Merck Manual

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Overview of Feeding of Newborns and Infants


Deborah M. Consolini

, MD, Thomas Jefferson University Hospital

Full review/revision Sep 2021 | Modified Sep 2022

Normal newborns have active reflexes that help them find the nipple and feed. These are the rooting and sucking reflexes. In the rooting reflex, when either side of their mouth or lip is stroked, newborns turn their head toward that side and open their mouth. This reflex enables newborns to find the nipple. In the sucking reflex, when an object (such as a pacifier) is placed in their mouth, newborns begin sucking immediately. These reflexes allow newborns to start breastfeeding Breastfeeding Breast milk is the ideal food for newborns. Although babies may be fed breast milk or formula, the World Health Organization (WHO) and American Academy of Pediatrics (AAP) recommend exclusive... read more Breastfeeding right away, so doctors recommend placing the newborn at the mother's breast immediately after birth. If this is not done, feedings are begun at least within 4 hours after birth. Formula feeding Formula Feeding In the hospital, newborns are usually fed shortly after delivery, then ideally on demand thereafter. During the first week after birth, babies take ½ ounce to 2 ounces at a time, gradually increasing... read more Formula Feeding is also an option.

Most babies swallow air along with the milk. Babies usually cannot burp on their own, so a parent needs to help. Babies should be held upright, leaning against the parent's chest, with their head against the parent's shoulder, while the parent pats them gently on their back. The combination of patting and pressure against the shoulder usually leads to an audible burp, often accompanied by spitting up of a small amount of milk.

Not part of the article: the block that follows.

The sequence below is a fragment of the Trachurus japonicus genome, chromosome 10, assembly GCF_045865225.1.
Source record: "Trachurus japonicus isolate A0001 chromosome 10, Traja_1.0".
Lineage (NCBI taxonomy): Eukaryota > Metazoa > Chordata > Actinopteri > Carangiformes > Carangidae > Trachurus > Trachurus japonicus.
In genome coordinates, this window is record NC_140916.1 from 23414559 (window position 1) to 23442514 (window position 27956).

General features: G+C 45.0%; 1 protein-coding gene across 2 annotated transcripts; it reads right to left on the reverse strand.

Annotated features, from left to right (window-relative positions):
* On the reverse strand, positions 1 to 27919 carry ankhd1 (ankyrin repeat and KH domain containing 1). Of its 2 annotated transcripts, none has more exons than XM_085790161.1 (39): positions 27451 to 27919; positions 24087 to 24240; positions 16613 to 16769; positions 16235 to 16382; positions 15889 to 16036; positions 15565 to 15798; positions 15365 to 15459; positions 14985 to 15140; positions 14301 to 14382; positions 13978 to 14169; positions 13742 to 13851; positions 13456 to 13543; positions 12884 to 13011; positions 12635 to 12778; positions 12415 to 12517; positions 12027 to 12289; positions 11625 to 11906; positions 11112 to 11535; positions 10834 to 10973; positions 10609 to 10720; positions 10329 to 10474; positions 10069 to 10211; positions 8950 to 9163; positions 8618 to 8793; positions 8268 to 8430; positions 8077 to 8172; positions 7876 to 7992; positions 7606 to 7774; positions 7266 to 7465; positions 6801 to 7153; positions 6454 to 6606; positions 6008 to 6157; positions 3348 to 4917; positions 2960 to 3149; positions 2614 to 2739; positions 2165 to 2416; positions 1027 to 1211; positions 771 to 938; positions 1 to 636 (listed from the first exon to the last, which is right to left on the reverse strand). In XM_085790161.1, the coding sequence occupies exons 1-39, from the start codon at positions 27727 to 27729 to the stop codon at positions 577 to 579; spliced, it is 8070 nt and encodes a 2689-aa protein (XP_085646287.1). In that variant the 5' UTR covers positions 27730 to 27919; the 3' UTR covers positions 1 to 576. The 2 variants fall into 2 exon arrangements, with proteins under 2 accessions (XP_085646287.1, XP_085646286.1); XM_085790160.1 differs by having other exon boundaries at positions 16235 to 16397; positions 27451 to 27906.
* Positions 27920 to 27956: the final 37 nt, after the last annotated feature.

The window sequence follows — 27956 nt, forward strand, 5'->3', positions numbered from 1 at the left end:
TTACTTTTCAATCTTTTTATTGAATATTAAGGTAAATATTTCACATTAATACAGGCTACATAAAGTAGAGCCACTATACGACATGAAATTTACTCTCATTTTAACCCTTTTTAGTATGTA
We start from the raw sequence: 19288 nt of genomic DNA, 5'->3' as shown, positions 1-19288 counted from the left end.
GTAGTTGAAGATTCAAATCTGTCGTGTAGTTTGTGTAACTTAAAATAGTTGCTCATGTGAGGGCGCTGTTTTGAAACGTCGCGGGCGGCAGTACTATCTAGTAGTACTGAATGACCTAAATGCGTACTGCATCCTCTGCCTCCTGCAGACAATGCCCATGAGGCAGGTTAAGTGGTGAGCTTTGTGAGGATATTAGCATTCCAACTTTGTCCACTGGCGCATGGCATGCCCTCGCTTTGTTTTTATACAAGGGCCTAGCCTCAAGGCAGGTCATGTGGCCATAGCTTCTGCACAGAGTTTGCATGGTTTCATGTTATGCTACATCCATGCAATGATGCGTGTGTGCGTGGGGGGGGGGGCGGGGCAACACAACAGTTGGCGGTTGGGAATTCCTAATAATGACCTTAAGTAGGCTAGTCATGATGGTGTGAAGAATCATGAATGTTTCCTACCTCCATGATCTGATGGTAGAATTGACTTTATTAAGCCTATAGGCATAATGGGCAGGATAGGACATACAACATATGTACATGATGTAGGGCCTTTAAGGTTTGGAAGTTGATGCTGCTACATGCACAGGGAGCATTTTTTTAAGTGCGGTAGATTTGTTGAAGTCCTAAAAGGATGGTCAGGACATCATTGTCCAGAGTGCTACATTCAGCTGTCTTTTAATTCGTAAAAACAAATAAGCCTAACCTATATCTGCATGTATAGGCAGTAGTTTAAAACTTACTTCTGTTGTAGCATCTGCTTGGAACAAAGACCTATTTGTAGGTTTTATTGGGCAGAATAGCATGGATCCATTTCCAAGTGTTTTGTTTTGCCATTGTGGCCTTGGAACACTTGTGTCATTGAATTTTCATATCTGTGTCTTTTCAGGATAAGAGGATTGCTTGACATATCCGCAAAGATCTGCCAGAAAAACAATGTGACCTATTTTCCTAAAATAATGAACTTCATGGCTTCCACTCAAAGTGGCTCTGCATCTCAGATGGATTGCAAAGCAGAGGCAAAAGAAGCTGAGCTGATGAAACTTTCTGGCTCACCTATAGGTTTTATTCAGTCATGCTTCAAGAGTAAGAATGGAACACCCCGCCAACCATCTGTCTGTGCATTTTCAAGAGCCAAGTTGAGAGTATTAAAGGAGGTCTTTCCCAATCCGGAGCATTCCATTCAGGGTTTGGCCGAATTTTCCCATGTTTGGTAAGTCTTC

Feeding Problems

How much food a child consumes varies from day to day. These minor variations are common and should cause concern only if the child starts showing signs of an illness or has changes in growth, particularly the percentile for weight Weight Physical growth refers to an increase in body size (length or height and weight) and in the size of organs. From birth to about age 1 or 2 years, children grow rapidly. After this rapid infant... read more (see figure Weight and Length Charts for Infants Weight and Length Charts for Infants from Birth to 24 Months of Age Weight and Length Charts for Infants from Birth to 24 Months of Age ).

Newborns normally lose a little weight right after birth, but those who lose more than 5 to 7% of their birth weight in the first week have undernutrition Undernutrition Undernutrition is a deficiency of calories or of one or more essential nutrients. Undernutrition may develop because people cannot obtain or prepare food, have a disorder that makes eating or... read more Undernutrition . Newborns should return to their birth weight in about 2 weeks if they are breastfed and in about 10 days if they are formula-fed. After that, they should gain about 20 to 30 grams (1 ounce) each day for the first few months. Infants should weigh twice their birth weight by about 5 months of age.

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